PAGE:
How You Can Get Involved in the Retree Project

So, how does the Retree project work?

The first step of the Retree social media campaign stipulates that Boxed Water customers simply post a picture with Boxed Water on a social media platform (sporting the hashtag #Retree) and the National Forest Foundation will respond by planting two new trees for each post.

Millennial Magazine - box-water-body

The planted seedlings will include the ponderosa pine, the Douglas-fir and the sugar pine, which will grow into trees that increase forest diversity, provide wildlife habitat and increase the forest’s resilience to climate change. The goal is to plant 100,000 new trees this year alone. Once that goal is met, the second Retree initiative is to plant one million trees over the next five years.

As of today, Boxed Water has made the single largest tree-planting commitment the National Forest Foundation has ever received. Any individual can participate in a communal effort to preserve and improve the environment with the simple snap of a picture and tap of a touch-screen.

“Social media has revolutionized the way people express their values and enlist their own personal networks in what they most believe in. People love feeling that sense of connection… And when we see our friends get involved in something, we’re much more likely to get involved,” Executive Vice President of the National Forest Foundation Ray Foote tells us.

Along with participating in the Retree campaign, one can contribute to the earth’s ecological welfare by simply getting outside and enjoying the outdoors with their friends and family. By rebuilding our relationship with the environment, we simultaneously build our ability to treat it with the compassion with which we would treat our dearest friend.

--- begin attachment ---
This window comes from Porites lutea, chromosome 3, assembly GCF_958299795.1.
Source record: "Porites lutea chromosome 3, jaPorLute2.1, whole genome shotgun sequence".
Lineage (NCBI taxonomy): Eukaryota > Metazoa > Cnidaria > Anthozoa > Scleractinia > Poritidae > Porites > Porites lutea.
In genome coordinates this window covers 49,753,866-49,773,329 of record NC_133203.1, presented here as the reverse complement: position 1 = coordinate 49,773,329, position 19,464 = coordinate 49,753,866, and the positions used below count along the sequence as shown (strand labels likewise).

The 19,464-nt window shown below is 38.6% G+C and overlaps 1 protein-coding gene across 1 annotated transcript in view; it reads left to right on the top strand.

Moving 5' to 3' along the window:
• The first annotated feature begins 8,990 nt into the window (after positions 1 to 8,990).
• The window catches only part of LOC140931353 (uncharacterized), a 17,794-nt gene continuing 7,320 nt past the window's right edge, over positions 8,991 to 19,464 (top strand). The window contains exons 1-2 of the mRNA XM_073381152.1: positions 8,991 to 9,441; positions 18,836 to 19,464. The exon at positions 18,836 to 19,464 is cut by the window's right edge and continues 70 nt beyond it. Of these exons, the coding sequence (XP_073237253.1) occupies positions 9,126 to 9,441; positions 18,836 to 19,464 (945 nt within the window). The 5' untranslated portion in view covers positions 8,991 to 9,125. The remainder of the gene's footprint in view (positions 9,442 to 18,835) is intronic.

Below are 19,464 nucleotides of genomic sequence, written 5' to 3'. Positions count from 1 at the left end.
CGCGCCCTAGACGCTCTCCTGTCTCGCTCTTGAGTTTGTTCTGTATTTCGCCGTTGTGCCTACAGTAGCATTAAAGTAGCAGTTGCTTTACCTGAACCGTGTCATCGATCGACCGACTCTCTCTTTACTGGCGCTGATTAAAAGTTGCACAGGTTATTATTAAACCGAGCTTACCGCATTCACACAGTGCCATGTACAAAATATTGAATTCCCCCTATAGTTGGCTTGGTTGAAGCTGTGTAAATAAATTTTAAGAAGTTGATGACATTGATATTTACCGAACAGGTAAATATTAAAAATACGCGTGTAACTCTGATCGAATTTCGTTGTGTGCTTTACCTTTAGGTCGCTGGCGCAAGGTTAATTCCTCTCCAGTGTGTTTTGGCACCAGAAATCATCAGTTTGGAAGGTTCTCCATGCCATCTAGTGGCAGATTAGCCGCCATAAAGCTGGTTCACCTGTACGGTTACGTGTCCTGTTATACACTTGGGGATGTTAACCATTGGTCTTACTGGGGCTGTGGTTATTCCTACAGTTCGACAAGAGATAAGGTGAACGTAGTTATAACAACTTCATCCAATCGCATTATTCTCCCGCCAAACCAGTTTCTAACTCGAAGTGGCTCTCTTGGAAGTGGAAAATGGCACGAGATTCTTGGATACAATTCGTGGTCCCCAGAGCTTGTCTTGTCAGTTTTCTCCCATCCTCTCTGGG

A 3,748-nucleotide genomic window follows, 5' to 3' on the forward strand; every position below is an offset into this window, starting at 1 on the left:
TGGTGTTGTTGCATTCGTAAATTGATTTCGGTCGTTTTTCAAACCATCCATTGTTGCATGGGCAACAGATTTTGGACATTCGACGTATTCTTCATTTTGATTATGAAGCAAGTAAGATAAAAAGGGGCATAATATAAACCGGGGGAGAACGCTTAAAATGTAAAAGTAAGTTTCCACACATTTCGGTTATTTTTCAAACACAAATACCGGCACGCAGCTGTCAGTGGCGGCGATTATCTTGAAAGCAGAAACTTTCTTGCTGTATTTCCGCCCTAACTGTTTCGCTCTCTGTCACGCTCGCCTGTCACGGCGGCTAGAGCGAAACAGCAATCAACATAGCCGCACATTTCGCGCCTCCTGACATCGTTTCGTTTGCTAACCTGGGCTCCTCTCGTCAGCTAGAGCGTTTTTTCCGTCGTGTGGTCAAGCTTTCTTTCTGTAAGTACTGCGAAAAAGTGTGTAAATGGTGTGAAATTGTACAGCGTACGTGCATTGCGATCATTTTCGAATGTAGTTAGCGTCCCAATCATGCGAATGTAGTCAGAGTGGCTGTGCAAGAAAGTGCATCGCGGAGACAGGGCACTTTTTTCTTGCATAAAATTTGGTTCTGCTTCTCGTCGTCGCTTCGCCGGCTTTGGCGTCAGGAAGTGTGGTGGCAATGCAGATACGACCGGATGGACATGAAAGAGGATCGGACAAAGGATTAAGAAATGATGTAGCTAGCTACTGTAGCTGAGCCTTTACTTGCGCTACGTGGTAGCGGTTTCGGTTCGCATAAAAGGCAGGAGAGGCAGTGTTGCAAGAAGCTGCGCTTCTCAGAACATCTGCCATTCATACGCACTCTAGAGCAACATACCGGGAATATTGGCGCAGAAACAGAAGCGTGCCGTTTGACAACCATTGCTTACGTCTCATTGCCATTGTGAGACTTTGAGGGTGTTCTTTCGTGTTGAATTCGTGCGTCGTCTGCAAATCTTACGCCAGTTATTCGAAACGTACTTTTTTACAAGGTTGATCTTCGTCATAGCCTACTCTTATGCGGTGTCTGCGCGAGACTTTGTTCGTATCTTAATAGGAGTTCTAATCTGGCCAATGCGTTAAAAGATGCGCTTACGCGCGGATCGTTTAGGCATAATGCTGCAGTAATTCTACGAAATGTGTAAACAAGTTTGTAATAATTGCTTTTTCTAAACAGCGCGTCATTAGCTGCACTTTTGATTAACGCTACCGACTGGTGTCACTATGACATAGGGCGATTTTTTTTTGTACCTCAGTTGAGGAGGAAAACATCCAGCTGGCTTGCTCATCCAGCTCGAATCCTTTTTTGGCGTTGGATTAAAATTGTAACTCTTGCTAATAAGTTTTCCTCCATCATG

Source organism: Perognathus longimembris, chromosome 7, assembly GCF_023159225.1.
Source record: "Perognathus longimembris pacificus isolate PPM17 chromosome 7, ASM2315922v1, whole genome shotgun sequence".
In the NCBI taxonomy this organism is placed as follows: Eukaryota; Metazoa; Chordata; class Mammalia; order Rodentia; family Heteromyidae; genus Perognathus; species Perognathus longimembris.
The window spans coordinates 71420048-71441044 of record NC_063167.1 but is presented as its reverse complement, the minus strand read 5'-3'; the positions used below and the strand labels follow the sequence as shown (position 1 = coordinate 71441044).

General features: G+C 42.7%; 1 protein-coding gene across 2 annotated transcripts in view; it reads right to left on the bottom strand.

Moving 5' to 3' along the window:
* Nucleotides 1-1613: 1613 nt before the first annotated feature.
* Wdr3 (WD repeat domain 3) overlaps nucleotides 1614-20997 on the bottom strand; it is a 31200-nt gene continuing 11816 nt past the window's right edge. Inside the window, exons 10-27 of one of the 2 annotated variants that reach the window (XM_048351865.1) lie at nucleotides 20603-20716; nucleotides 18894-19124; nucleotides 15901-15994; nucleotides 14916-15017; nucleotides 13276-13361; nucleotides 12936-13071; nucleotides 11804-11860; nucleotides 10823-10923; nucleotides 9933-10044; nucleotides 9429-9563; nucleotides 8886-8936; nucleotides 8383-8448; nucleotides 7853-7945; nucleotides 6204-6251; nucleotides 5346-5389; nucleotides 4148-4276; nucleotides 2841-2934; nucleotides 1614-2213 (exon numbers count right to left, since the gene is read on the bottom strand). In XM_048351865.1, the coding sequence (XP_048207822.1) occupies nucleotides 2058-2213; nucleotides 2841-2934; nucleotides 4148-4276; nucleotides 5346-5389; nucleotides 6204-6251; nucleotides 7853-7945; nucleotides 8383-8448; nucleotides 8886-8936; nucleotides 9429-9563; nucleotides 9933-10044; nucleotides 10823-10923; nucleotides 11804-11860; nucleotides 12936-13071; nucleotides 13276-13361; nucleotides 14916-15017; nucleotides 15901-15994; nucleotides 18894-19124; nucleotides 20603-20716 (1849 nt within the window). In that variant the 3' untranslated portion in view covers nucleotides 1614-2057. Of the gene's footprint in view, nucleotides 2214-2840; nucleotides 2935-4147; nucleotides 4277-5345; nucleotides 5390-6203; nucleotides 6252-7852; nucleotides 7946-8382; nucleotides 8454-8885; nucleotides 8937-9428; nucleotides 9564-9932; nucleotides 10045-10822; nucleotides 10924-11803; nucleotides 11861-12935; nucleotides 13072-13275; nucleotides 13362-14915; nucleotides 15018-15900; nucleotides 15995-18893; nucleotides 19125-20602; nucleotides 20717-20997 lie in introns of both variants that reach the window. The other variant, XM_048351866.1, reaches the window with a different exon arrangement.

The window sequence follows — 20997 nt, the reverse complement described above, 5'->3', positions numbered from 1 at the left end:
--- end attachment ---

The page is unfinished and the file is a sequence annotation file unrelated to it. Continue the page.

For more information about the Retree project, please visit BoxedWaterIsBetter.com  and post a picture with Box Water using #Retree to encourage the planting revolution.

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Kyle Jenkins

Born and raised in Annapolis, Maryland. Graduated from The University of Miami with a double major in Motion Pictures and Creative Writing. Avid book, video-game and film buff!

3 Comments

  1. Boxed Water Benefits – What You Need to Know – RX Organics Blog
    August 27, 2015 at 11:47 am

    […] cost exacted by our excessive consumption of plastic bottled water” (Kyle Jenkins, Millennial Magazine). In 2014 Boxed Water took in $1.5 million dollars worth of revenue which confirms their strong and […]

  2. Inspiring Startups Improving The World   | The Denver MBA | Daniels College of Business | University of Denver
    August 8, 2016 at 9:04 am

    […] to Millennial Magazine, Boxed Water is Better’s tree-planting commitment of one million trees over five years is the […]

  3. Avatar
    Tim Jones
    July 15, 2018 at 7:40 pm

    Yes, I totally agree with what you said. I think that it is our resposibility to take care of our environment. I think that the retree project will be a great project for the environment to recover from the damage that it is suffering from because of the irresponsibility of other people. I love to participate in this project. Thanks for sharing this article.